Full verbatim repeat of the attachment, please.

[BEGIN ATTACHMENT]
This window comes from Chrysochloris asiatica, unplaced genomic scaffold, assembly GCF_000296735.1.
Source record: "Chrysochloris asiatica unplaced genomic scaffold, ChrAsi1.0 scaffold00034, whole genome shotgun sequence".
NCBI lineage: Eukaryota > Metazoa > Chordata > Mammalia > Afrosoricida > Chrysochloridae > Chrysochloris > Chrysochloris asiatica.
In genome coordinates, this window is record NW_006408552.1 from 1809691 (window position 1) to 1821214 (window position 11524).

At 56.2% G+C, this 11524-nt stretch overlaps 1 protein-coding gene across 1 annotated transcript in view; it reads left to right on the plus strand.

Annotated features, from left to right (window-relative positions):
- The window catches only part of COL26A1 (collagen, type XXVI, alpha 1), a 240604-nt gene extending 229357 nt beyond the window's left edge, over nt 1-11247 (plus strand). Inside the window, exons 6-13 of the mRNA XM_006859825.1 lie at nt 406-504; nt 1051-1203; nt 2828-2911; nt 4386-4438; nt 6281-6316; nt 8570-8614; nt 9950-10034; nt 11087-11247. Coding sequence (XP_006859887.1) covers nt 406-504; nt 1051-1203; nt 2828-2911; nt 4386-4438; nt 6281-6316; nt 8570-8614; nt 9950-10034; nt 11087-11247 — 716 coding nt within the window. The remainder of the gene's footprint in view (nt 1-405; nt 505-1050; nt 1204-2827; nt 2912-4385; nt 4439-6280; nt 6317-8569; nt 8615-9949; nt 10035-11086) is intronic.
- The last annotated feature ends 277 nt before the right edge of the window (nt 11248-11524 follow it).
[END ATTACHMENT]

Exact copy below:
This window comes from Chrysochloris asiatica, unplaced genomic scaffold, assembly GCF_000296735.1.
Source record: "Chrysochloris asiatica unplaced genomic scaffold, ChrAsi1.0 scaffold00034, whole genome shotgun sequence".
NCBI lineage: Eukaryota > Metazoa > Chordata > Mammalia > Afrosoricida > Chrysochloridae > Chrysochloris > Chrysochloris asiatica.
In genome coordinates, this window is record NW_006408552.1 from 1809691 (window position 1) to 1821214 (window position 11524).

At 56.2% G+C, this 11524-nt stretch overlaps 1 protein-coding gene across 1 annotated transcript in view; it reads left to right on the plus strand.

Annotated features, from left to right (window-relative positions):
- The window catches only part of COL26A1 (collagen, type XXVI, alpha 1), a 240604-nt gene extending 229357 nt beyond the window's left edge, over nt 1-11247 (plus strand). Inside the window, exons 6-13 of the mRNA XM_006859825.1 lie at nt 406-504; nt 1051-1203; nt 2828-2911; nt 4386-4438; nt 6281-6316; nt 8570-8614; nt 9950-10034; nt 11087-11247. Coding sequence (XP_006859887.1) covers nt 406-504; nt 1051-1203; nt 2828-2911; nt 4386-4438; nt 6281-6316; nt 8570-8614; nt 9950-10034; nt 11087-11247 — 716 coding nt within the window. The remainder of the gene's footprint in view (nt 1-405; nt 505-1050; nt 1204-2827; nt 2912-4385; nt 4439-6280; nt 6317-8569; nt 8615-9949; nt 10035-11086) is intronic.
- The last annotated feature ends 277 nt before the right edge of the window (nt 11248-11524 follow it).